Author Topic: Just took over shopping duties, overwhelmed, talk to me about your routine  (Read 5557 times)

Manguy888

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My wife has always been the shopper in our house. But recently she told me that she hasn't been able to control her spending in stores, and thinks she needs a break from shopping duties. I thought this was incredibly brave of her to admit (she's not often vulnerable), so I agreed take over shopping for 3-6 months to give her a break.

The only problem is: I hate going to stores. Hate it - everything about it.

My wife did a BJs trip every month (like a Costco) for big items like toilet paper, diapers, etc. And a weekly trip to a discount place called Shop Rite for meat and produce. Both of these places are decent drives away and I just don't think I have it in me.

Can anyone share a method they use to shop frugally with minimal trips to big, clinically lit, soul-destroying stores? Any bulk buying websites? Amazon/Target delivery?

slappy

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Usually at a place like BJs, you can order online and pick it up in store. See if any local grocery stores offer that service. We have a local grocer that has a similar service. You order everything online, set a time and then drive up and they have everything ready for you. I think they charge a $5 fee unless your order is over a certain amount. Seems like it would be totally worth the fee. 

Maybe also double up on the BJs run if you have the storage space. Buy a few months worth of stuff so you don't have to go as often.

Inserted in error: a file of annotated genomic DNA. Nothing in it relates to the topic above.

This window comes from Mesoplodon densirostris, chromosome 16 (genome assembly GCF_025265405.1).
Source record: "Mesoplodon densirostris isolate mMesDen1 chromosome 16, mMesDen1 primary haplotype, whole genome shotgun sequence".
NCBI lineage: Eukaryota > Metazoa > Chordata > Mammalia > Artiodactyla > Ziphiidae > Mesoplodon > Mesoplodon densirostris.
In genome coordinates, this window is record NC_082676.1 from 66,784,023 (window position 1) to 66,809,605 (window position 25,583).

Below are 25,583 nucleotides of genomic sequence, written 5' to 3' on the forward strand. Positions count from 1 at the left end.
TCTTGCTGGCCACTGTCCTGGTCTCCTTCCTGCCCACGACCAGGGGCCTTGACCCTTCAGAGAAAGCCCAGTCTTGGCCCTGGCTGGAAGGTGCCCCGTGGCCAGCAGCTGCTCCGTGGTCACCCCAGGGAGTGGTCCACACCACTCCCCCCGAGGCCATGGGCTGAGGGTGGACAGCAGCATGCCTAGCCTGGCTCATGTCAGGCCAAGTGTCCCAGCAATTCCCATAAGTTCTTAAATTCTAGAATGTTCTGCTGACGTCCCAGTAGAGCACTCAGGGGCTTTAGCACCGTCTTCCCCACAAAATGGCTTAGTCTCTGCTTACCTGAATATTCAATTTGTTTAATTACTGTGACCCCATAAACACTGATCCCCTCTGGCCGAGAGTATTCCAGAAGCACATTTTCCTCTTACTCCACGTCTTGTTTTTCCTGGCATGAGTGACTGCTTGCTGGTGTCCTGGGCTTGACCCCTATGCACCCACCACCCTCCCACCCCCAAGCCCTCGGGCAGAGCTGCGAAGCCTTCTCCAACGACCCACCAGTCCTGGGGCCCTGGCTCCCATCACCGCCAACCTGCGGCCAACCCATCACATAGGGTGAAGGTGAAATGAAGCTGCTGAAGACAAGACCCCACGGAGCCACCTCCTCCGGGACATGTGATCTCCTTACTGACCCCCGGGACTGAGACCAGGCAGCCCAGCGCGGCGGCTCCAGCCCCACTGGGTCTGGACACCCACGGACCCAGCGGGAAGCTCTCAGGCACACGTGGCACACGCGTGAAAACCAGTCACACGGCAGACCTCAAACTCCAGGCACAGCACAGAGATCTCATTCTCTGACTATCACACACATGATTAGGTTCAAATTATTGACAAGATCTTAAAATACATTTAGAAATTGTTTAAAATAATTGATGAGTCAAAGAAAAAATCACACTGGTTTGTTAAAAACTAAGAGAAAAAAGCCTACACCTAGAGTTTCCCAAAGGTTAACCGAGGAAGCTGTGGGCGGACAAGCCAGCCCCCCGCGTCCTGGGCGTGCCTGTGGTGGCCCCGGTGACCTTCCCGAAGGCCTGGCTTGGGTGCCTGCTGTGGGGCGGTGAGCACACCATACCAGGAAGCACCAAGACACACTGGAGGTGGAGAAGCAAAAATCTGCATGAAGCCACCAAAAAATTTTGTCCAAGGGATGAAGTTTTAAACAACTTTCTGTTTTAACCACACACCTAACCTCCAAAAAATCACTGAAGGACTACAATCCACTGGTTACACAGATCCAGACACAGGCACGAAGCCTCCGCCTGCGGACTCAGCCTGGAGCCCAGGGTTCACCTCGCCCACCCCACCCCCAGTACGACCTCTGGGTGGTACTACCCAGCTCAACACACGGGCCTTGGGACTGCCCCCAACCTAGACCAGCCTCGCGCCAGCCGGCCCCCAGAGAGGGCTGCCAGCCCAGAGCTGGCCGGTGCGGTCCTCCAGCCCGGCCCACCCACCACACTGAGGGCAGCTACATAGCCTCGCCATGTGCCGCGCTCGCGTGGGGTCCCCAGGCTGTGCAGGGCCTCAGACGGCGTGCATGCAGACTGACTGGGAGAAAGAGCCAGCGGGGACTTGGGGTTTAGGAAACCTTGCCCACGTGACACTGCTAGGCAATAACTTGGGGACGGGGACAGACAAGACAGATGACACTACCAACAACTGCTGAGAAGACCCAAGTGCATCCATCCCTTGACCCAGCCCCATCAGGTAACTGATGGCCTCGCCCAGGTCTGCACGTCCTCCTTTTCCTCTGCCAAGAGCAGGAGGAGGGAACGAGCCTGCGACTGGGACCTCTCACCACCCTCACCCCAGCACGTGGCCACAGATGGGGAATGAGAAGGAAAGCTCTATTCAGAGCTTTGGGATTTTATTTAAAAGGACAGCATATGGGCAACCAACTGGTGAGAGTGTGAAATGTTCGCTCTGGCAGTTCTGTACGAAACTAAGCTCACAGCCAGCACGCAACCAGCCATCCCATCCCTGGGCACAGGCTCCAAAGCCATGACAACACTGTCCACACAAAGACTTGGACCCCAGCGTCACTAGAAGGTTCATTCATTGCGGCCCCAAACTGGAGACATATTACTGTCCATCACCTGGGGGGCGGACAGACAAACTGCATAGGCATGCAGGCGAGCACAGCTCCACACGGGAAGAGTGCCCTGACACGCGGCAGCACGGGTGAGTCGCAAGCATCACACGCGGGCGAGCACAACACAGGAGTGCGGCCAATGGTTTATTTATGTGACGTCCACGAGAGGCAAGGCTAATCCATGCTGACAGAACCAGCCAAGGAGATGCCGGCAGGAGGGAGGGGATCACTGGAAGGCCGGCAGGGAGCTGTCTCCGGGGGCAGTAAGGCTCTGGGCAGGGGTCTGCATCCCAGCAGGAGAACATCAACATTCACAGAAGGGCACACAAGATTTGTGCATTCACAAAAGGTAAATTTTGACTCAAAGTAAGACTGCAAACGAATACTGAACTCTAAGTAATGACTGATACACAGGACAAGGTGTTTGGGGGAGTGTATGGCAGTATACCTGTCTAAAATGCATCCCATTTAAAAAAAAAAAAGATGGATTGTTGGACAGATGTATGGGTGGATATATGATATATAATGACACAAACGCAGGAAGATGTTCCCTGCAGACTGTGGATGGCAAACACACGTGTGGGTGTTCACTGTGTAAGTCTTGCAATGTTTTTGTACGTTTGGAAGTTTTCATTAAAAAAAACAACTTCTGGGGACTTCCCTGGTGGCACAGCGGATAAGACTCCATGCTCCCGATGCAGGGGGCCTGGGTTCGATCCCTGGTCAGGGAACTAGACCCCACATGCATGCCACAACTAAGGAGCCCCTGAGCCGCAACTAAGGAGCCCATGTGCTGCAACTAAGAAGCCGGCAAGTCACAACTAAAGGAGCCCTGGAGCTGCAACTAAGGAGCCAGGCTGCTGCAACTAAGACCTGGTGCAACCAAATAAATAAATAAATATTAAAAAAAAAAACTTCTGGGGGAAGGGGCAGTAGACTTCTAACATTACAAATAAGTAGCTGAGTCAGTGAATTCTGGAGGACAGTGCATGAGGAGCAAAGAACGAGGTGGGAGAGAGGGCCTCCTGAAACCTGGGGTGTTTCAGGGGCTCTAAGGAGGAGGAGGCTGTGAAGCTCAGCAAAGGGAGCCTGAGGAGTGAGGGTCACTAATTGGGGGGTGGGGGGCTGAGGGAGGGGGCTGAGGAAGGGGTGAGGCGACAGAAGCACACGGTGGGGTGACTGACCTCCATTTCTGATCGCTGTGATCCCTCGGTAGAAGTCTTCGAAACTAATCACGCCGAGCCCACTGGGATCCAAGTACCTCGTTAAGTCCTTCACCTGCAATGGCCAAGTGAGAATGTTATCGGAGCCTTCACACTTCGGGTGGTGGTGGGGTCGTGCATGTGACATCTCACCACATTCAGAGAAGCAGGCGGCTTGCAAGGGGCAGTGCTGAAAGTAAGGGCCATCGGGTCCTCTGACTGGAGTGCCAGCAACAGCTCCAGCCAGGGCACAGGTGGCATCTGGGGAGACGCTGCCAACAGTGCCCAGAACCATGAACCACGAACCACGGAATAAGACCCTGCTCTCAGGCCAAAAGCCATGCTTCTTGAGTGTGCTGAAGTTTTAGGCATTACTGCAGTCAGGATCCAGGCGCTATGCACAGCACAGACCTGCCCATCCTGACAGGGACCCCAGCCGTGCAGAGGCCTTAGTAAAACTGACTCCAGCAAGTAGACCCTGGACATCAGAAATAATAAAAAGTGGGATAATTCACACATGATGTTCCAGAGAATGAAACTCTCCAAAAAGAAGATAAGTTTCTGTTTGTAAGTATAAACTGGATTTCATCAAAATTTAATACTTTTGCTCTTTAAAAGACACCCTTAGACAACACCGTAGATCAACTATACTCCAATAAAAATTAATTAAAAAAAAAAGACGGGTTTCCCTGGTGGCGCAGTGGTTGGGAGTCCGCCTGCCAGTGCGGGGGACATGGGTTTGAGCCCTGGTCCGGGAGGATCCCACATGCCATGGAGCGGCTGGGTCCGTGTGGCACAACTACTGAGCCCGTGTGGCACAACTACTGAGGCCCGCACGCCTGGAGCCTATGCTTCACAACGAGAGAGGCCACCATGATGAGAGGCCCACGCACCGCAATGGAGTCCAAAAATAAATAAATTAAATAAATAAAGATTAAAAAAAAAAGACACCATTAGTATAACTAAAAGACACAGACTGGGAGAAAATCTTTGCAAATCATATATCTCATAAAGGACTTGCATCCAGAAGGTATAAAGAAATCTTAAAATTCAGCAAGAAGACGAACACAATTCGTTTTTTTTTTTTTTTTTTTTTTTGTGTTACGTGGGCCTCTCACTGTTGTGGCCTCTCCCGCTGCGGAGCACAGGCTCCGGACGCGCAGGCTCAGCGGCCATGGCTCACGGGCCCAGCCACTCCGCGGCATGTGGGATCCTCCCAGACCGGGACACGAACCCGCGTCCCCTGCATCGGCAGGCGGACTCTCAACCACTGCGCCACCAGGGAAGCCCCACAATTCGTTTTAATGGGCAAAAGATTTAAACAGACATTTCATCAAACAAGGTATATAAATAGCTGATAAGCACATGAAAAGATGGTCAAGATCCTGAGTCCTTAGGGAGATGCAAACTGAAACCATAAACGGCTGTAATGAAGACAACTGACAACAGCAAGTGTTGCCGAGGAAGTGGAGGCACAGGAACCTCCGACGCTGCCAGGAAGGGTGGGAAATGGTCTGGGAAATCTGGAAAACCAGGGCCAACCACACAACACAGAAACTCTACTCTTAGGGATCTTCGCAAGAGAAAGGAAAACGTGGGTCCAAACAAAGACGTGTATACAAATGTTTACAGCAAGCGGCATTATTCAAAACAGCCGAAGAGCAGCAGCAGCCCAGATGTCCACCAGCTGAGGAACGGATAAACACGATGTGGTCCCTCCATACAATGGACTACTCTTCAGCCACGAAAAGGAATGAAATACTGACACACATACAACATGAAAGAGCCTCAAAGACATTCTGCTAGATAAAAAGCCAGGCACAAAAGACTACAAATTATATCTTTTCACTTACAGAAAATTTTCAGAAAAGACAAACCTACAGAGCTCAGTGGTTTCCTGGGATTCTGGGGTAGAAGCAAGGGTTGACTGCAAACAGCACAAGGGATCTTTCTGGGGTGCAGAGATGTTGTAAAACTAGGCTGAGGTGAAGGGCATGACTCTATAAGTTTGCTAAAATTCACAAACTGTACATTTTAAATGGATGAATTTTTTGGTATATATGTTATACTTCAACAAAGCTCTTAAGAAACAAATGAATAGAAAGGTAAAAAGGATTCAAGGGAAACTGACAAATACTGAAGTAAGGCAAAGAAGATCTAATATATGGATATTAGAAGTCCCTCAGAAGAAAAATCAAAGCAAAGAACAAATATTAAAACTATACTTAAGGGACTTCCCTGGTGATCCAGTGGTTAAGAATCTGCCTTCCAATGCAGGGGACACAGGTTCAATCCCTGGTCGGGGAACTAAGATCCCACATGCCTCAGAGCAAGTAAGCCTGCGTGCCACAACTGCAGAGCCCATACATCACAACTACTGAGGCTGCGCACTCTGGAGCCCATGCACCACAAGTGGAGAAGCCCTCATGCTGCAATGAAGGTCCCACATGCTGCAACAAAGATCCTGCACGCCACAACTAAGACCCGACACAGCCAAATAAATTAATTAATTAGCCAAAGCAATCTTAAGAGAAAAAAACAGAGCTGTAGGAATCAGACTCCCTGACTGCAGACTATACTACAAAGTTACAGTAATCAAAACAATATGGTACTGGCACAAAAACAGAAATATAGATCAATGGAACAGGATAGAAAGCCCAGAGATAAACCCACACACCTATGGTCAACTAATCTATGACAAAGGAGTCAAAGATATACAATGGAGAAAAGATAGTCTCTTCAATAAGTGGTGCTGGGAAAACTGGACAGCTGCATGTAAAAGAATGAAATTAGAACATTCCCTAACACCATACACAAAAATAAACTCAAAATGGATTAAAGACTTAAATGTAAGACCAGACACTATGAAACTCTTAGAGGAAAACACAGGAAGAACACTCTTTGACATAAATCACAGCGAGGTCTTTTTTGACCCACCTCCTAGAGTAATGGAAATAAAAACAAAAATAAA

Lepetitange3

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I shop only twice a month- once around the 1st and once around the 15th.  This helps keep it from being overwhelming.  It does require a bit of planning, having a solid list so I know what's needed. 

I hit Costco probably only 3-4 times a year and just stock up then. 

Shanksy

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In our household we have a whiteboard on the fridge. As we run low on items we add them to the ongoing list. It helps a ton because whenever I'm actively making a grocery list or meal planning, my husband never has any ideas what he wants to eat, but sometimes he gets a hankering for things when I'm not around and he can just add it to the list. Last night he told me he wants quesadillas for dinner tonight so I'm going with Mexican food all week so we can reuse ingredients. Tacos tomorrow, southwest egg scramble, baked potatoes with leftover taco meat(veggie faux meat), or taco salad fixings on a bed of lettuce, whatever it takes to use up all the perishable ingredients.

First, it's never as simple as just buying groceries, it also involves active family meal planning and a day to day understanding of what your food needs will be depending on the household schedule. How many breakfasts, lunches, snacks and dinners do you need to shop for? How often do you eat out? Does anyone eat at work/school? Does anyone have a special occasion/field trip/work event coming up where meals will be provided? Are you going on vacations, is there a holiday coming up?

Who is going to cook all the lovely meals you plan and buy for? How long does all of that take?

In our home I do all of it, the planning, the shopping, the prep, and the clean-up. I love it, it's like a little game to me.

Sample weekly meal plan and grocery shop with subsequent meal prep would be something like: 1 semi large shop at either Fry's or Target, with 2-3 mini shops for the things I forgot and/or fresh ingredients. I generally need to provide easy to prepare lunches for the husband that he can do himself, breakfast for myself, snacks and lunches that I can take to work for myself, and dinner for the both of us. Dinner gets complicated because I'm vegetarian and DH is not. So sometimes I do meatless meals, and other times I do a separate protein for each of us with same side dishes. After the larger grocery trip I do quick preps to keep things fresh and organized, with meals planned written on the white board, and vegetables and fruits washed and cut up. I can happily eat the same thing every day for breakfast and lunch (and often do) but DH hates that, so he usually has dinner leftovers set aside for him or else junky food type things like microwave mac + chz or ramen noodles.